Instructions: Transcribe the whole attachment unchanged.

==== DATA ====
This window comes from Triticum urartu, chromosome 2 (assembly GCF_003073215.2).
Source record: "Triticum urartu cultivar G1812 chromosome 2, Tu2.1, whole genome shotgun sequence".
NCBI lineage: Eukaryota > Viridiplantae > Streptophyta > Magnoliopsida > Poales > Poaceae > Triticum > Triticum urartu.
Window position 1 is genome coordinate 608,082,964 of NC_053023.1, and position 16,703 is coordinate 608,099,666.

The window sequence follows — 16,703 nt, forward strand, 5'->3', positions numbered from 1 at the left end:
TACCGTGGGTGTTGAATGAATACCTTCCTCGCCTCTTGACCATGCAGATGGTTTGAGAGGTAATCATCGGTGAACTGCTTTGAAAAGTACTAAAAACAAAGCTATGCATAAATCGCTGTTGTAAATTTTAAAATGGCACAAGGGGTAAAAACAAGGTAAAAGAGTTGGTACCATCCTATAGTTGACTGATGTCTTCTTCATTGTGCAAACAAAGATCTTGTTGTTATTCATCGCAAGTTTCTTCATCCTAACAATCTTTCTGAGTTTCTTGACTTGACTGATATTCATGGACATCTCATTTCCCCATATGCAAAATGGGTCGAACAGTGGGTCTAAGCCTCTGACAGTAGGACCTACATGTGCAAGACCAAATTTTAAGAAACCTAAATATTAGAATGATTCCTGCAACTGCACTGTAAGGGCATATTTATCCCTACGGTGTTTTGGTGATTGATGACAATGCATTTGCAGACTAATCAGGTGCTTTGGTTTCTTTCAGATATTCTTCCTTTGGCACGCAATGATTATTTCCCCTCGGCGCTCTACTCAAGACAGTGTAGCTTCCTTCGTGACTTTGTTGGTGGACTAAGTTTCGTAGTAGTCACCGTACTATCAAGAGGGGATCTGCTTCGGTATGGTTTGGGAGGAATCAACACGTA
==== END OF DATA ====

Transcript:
This window comes from Triticum urartu, chromosome 2 (assembly GCF_003073215.2).
Source record: "Triticum urartu cultivar G1812 chromosome 2, Tu2.1, whole genome shotgun sequence".
NCBI lineage: Eukaryota > Viridiplantae > Streptophyta > Magnoliopsida > Poales > Poaceae > Triticum > Triticum urartu.
Window position 1 is genome coordinate 608,082,964 of NC_053023.1, and position 16,703 is coordinate 608,099,666.

The window sequence follows — 16,703 nt, forward strand, 5'->3', positions numbered from 1 at the left end:
TACCGTGGGTGTTGAATGAATACCTTCCTCGCCTCTTGACCATGCAGATGGTTTGAGAGGTAATCATCGGTGAACTGCTTTGAAAAGTACTAAAAACAAAGCTATGCATAAATCGCTGTTGTAAATTTTAAAATGGCACAAGGGGTAAAAACAAGGTAAAAGAGTTGGTACCATCCTATAGTTGACTGATGTCTTCTTCATTGTGCAAACAAAGATCTTGTTGTTATTCATCGCAAGTTTCTTCATCCTAACAATCTTTCTGAGTTTCTTGACTTGACTGATATTCATGGACATCTCATTTCCCCATATGCAAAATGGGTCGAACAGTGGGTCTAAGCCTCTGACAGTAGGACCTACATGTGCAAGACCAAATTTTAAGAAACCTAAATATTAGAATGATTCCTGCAACTGCACTGTAAGGGCATATTTATCCCTACGGTGTTTTGGTGATTGATGACAATGCATTTGCAGACTAATCAGGTGCTTTGGTTTCTTTCAGATATTCTTCCTTTGGCACGCAATGATTATTTCCCCTCGGCGCTCTACTCAAGACAGTGTAGCTTCCTTCGTGACTTTGTTGGTGGACTAAGTTTCGTAGTAGTCACCGTACTATCAAGAGGGGATCTGCTTCGGTATGGTTTGGGAGGAATCAACACGTA